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Ohio lawmakers are considering a bill that would allow public high schools to give students credit for religious courses taken during school hours.
"I don't see religion being something we should be fearful of," said Monty Lobb, a professor of Business and Government at Ohio Christian University.
Lobb says too many students are leaving high school without knowledge of the countries’ religious history.
"This plan would be voluntary," said Lobb. "It's off premises and there's no school money, no transportation that's involved in this."
Rep. Bill Patmon, a Democrat from Cleveland, said he's sponsoring the bill because "God has been taken out of the schools."
He says he wants students to be taught ethics and to learn about a variety of religions.
He emphasized no public school money will be used.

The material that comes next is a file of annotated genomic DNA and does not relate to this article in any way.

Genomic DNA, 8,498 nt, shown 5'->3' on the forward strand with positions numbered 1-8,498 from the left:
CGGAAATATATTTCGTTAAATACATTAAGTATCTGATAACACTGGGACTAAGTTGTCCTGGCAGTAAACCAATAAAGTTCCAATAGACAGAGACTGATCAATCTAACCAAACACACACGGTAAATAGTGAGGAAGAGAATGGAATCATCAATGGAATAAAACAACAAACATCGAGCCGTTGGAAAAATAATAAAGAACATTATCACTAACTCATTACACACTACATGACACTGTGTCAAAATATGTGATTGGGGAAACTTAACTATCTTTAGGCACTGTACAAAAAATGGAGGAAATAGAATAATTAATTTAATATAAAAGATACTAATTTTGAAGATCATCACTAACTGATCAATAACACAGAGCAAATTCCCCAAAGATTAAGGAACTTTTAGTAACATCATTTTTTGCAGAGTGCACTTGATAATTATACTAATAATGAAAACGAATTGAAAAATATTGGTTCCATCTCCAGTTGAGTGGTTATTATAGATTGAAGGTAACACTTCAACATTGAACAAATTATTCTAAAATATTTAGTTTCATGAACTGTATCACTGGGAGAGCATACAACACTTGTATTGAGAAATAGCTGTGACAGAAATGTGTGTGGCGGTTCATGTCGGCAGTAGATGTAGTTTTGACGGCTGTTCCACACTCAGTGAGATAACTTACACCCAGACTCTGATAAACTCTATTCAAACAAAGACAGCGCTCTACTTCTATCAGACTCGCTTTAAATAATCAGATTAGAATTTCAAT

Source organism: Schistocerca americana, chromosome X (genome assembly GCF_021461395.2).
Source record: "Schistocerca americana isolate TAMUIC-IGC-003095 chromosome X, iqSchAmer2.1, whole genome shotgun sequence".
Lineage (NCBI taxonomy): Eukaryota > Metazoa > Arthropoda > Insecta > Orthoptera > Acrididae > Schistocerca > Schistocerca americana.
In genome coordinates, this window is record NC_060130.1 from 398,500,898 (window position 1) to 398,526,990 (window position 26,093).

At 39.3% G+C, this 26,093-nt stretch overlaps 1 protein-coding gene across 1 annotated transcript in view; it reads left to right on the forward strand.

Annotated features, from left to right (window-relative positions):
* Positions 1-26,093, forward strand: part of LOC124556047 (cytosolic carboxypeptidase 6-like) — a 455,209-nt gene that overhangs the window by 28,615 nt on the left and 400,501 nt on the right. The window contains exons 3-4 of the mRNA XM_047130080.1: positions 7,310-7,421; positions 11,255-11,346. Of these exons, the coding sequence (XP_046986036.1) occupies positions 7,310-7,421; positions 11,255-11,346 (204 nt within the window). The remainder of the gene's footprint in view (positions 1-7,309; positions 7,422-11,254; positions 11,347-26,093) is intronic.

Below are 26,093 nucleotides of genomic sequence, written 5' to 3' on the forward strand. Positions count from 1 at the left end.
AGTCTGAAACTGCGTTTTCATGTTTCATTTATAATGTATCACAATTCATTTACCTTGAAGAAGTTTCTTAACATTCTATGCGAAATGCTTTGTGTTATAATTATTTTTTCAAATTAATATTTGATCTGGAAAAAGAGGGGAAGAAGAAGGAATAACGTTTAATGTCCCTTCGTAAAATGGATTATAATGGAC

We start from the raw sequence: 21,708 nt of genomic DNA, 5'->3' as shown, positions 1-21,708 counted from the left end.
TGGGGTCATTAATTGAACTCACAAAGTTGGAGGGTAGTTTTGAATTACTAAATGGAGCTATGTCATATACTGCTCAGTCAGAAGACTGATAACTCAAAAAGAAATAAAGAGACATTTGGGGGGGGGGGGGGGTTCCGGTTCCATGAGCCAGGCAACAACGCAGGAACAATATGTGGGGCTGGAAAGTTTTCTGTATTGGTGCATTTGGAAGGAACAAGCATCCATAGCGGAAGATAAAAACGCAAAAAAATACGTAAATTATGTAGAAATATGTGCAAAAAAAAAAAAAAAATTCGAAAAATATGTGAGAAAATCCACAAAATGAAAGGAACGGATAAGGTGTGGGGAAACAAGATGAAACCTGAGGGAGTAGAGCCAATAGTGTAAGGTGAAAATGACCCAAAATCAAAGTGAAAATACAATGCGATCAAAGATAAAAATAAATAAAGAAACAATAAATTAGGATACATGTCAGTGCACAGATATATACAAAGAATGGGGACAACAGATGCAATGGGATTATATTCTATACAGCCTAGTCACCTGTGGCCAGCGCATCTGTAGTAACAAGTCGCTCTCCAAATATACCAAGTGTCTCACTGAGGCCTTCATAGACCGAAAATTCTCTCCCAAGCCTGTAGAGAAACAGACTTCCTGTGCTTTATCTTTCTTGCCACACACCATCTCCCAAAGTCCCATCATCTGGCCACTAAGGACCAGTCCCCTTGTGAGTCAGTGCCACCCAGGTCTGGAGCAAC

But Gary Daniels from the American Civil Liberties Union says it could cause unforeseen issues.
"It could open up a bunch of Pandora's Boxes, let's say," said Daniels.
Daniels says awarding credit to a student who may be learning something that's opposite from what's being taught in the classroom is a bad idea.
"School districts can evaluate this using secular, non-religious criteria. With no religious tests," said Daniels.
Ohio would only be the second state, behind South Carolina, to allow this type of credit.
"My understanding is it would include world religions, so to me the more ideas you can have in the marketplace, the better off we are," said Lobb.
Patmon says he expects the bill to pass by the end of this year.
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